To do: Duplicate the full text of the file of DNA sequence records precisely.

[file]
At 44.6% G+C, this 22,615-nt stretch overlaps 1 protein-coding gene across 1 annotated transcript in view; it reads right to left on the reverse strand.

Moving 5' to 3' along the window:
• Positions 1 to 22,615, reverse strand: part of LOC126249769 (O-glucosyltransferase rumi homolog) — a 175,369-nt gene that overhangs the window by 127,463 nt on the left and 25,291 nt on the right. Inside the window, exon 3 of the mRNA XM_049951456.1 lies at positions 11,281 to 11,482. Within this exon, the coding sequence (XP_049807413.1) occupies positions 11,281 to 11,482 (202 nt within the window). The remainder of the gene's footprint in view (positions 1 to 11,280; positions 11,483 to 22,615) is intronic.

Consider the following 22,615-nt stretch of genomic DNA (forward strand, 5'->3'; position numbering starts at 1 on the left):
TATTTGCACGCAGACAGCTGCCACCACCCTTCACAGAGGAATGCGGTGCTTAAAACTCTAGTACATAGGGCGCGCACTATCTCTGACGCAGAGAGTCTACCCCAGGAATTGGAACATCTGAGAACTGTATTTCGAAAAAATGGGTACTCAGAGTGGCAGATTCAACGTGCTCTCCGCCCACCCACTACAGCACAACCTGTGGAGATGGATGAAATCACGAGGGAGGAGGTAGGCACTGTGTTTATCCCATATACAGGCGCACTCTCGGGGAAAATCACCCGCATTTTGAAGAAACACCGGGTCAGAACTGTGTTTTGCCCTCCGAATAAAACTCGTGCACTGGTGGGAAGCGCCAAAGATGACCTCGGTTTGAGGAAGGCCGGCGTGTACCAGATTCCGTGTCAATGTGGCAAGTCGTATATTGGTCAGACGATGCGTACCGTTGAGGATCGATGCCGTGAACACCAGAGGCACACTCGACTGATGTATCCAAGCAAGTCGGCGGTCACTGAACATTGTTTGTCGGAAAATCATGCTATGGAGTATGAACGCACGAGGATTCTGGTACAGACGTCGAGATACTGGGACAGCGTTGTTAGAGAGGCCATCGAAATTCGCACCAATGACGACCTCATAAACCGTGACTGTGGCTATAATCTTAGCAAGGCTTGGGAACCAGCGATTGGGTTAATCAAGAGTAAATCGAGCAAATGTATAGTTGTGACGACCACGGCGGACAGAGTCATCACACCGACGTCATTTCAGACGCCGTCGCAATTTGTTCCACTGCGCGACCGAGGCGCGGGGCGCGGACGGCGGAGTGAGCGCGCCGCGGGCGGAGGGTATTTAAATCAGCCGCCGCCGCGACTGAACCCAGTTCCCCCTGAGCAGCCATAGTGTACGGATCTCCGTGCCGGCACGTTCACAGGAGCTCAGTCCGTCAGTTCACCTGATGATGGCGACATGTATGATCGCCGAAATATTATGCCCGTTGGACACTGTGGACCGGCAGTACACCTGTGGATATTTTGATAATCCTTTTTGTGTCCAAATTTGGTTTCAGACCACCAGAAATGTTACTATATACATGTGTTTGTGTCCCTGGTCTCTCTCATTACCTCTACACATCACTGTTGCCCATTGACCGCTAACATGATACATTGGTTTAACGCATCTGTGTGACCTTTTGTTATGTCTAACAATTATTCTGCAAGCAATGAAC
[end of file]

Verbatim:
At 44.6% G+C, this 22,615-nt stretch overlaps 1 protein-coding gene across 1 annotated transcript in view; it reads right to left on the reverse strand.

Moving 5' to 3' along the window:
• Positions 1 to 22,615, reverse strand: part of LOC126249769 (O-glucosyltransferase rumi homolog) — a 175,369-nt gene that overhangs the window by 127,463 nt on the left and 25,291 nt on the right. Inside the window, exon 3 of the mRNA XM_049951456.1 lies at positions 11,281 to 11,482. Within this exon, the coding sequence (XP_049807413.1) occupies positions 11,281 to 11,482 (202 nt within the window). The remainder of the gene's footprint in view (positions 1 to 11,280; positions 11,483 to 22,615) is intronic.

Consider the following 22,615-nt stretch of genomic DNA (forward strand, 5'->3'; position numbering starts at 1 on the left):
TATTTGCACGCAGACAGCTGCCACCACCCTTCACAGAGGAATGCGGTGCTTAAAACTCTAGTACATAGGGCGCGCACTATCTCTGACGCAGAGAGTCTACCCCAGGAATTGGAACATCTGAGAACTGTATTTCGAAAAAATGGGTACTCAGAGTGGCAGATTCAACGTGCTCTCCGCCCACCCACTACAGCACAACCTGTGGAGATGGATGAAATCACGAGGGAGGAGGTAGGCACTGTGTTTATCCCATATACAGGCGCACTCTCGGGGAAAATCACCCGCATTTTGAAGAAACACCGGGTCAGAACTGTGTTTTGCCCTCCGAATAAAACTCGTGCACTGGTGGGAAGCGCCAAAGATGACCTCGGTTTGAGGAAGGCCGGCGTGTACCAGATTCCGTGTCAATGTGGCAAGTCGTATATTGGTCAGACGATGCGTACCGTTGAGGATCGATGCCGTGAACACCAGAGGCACACTCGACTGATGTATCCAAGCAAGTCGGCGGTCACTGAACATTGTTTGTCGGAAAATCATGCTATGGAGTATGAACGCACGAGGATTCTGGTACAGACGTCGAGATACTGGGACAGCGTTGTTAGAGAGGCCATCGAAATTCGCACCAATGACGACCTCATAAACCGTGACTGTGGCTATAATCTTAGCAAGGCTTGGGAACCAGCGATTGGGTTAATCAAGAGTAAATCGAGCAAATGTATAGTTGTGACGACCACGGCGGACAGAGTCATCACACCGACGTCATTTCAGACGCCGTCGCAATTTGTTCCACTGCGCGACCGAGGCGCGGGGCGCGGACGGCGGAGTGAGCGCGCCGCGGGCGGAGGGTATTTAAATCAGCCGCCGCCGCGACTGAACCCAGTTCCCCCTGAGCAGCCATAGTGTACGGATCTCCGTGCCGGCACGTTCACAGGAGCTCAGTCCGTCAGTTCACCTGATGATGGCGACATGTATGATCGCCGAAATATTATGCCCGTTGGACACTGTGGACCGGCAGTACACCTGTGGATATTTTGATAATCCTTTTTGTGTCCAAATTTGGTTTCAGACCACCAGAAATGTTACTATATACATGTGTTTGTGTCCCTGGTCTCTCTCATTACCTCTACACATCACTGTTGCCCATTGACCGCTAACATGATACATTGGTTTAACGCATCTGTGTGACCTTTTGTTATGTCTAACAATTATTCTGCAAGCAATGAAC